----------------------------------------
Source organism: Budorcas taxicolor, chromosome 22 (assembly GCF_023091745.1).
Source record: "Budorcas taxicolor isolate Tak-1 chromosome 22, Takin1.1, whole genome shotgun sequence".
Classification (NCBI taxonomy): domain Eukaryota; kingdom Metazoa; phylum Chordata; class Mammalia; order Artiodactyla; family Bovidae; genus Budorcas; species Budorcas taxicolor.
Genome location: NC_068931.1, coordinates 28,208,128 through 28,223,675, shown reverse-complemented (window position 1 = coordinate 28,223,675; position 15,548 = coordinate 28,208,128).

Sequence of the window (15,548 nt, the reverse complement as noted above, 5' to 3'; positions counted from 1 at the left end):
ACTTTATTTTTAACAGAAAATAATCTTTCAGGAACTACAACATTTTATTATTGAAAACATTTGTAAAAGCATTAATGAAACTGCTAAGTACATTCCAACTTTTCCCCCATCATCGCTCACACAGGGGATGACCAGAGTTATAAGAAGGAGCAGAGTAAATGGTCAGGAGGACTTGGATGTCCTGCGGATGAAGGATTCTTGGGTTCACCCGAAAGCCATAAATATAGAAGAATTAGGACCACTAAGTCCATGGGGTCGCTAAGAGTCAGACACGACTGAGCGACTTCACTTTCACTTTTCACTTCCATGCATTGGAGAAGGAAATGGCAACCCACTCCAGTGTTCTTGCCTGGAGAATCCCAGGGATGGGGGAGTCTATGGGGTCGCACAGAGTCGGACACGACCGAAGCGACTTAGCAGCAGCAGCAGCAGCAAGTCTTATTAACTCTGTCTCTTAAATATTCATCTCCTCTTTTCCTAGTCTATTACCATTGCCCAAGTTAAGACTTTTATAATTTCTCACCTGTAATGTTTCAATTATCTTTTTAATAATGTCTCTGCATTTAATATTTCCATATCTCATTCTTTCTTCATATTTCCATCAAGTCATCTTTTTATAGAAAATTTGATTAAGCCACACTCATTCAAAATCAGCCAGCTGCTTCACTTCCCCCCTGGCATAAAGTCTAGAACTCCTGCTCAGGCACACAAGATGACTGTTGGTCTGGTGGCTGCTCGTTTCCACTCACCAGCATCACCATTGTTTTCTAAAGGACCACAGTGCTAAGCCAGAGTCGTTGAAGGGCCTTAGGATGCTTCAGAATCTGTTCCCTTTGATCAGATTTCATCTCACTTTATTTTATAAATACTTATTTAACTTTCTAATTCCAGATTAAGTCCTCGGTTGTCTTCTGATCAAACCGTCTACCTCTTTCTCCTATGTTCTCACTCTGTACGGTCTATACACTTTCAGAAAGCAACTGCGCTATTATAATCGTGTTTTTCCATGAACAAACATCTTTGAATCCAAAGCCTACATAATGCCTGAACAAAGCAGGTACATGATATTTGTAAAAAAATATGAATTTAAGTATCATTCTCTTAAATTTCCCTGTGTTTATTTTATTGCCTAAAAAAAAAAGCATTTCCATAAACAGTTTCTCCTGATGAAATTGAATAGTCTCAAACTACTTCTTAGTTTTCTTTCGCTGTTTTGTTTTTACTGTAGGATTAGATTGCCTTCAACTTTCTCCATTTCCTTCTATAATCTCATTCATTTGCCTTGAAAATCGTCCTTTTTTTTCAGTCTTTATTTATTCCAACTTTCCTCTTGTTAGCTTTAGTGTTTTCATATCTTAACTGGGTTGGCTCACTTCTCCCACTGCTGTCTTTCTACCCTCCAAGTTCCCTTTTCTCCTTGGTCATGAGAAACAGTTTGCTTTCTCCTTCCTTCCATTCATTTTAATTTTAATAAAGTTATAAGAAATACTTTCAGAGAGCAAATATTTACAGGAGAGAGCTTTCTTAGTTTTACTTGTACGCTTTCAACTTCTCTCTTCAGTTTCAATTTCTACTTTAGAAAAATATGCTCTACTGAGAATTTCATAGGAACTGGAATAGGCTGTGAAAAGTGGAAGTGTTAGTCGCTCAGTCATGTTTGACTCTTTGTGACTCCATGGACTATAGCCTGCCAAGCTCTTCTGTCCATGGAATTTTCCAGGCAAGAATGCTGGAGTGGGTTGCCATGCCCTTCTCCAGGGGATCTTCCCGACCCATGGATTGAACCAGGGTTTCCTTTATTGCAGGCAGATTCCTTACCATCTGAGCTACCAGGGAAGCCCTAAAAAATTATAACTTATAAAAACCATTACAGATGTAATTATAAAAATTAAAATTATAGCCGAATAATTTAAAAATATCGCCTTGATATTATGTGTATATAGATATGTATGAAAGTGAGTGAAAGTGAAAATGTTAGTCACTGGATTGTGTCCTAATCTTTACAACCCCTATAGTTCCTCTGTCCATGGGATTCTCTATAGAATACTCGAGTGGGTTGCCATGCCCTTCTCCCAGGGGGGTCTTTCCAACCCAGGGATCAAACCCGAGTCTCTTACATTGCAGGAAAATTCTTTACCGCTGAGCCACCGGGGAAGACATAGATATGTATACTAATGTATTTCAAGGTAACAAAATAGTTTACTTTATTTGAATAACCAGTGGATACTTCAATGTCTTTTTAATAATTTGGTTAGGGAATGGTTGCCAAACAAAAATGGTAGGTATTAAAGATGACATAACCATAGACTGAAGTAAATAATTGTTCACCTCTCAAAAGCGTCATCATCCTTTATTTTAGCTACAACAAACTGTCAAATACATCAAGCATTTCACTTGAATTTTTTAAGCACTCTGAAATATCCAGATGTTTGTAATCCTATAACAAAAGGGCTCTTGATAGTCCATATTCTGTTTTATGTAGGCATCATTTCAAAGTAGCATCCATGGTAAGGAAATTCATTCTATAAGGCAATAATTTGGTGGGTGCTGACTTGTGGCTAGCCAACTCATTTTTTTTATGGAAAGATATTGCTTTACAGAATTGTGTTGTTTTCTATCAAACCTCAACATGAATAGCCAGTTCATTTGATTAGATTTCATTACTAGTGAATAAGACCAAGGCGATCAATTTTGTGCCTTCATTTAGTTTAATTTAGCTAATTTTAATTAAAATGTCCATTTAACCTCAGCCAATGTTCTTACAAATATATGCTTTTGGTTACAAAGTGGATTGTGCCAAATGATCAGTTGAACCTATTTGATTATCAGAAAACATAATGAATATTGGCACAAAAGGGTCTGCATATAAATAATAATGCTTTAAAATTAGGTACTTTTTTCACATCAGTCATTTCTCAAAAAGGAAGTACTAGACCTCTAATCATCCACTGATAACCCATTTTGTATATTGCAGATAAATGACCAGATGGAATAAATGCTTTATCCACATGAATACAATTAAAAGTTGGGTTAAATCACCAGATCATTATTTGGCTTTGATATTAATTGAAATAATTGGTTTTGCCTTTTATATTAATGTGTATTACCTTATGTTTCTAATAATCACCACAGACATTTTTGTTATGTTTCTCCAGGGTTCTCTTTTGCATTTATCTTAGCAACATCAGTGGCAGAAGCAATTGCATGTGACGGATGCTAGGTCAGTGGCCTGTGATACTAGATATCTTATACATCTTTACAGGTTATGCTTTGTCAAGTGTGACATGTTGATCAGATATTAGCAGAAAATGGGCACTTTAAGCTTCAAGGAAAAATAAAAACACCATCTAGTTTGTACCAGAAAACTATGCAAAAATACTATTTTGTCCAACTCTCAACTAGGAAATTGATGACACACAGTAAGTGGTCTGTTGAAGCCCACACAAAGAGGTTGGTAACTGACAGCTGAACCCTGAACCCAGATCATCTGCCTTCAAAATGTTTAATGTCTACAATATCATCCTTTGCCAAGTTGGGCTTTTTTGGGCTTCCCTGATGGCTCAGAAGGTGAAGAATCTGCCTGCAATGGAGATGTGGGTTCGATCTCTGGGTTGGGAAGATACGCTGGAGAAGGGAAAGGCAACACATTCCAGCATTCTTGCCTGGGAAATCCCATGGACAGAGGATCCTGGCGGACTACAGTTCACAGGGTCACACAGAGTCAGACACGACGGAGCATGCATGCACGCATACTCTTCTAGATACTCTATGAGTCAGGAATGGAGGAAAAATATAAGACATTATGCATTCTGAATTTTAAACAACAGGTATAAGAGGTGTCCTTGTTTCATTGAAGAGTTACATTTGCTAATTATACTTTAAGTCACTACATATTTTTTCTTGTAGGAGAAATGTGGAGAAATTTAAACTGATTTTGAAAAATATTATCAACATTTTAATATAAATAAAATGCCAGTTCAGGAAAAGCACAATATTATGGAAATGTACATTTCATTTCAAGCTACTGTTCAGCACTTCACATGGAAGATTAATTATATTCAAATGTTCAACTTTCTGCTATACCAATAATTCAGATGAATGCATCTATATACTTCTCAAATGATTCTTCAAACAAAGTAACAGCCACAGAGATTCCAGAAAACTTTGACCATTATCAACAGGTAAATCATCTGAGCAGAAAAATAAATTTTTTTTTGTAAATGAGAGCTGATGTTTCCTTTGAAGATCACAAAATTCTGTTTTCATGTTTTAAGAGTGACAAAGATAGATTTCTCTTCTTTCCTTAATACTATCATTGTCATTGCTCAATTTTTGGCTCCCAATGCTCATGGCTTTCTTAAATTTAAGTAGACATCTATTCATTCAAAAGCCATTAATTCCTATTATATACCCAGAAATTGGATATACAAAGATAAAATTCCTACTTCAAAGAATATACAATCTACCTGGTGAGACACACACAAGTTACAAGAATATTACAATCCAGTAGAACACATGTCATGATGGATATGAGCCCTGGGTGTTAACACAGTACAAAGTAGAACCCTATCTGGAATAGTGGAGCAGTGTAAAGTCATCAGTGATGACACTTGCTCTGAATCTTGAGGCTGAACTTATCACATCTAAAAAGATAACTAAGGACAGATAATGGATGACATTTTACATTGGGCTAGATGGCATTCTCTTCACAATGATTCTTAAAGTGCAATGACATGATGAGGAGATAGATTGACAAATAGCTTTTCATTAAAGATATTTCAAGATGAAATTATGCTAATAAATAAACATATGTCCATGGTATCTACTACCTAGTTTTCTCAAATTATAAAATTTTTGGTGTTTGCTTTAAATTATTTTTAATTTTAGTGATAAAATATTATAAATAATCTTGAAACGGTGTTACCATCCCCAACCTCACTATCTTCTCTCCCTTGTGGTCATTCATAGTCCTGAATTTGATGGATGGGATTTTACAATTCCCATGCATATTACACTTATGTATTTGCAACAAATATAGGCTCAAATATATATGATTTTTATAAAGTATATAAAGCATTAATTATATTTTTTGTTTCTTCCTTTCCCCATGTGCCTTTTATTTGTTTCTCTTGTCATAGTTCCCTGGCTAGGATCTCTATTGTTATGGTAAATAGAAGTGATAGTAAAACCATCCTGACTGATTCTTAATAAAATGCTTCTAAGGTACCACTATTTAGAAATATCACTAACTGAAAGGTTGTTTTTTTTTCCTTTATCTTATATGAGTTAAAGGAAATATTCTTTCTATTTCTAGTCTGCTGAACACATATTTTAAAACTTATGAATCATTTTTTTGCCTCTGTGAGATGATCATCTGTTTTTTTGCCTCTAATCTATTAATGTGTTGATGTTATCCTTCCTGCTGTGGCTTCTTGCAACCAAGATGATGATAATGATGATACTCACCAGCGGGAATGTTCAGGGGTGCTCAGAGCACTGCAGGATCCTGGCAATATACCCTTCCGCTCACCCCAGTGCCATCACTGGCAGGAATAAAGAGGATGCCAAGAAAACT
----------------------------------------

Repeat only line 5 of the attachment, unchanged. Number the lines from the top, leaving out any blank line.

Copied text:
Sequence of the window (15,548 nt, the reverse complement as noted above, 5' to 3'; positions counted from 1 at the left end):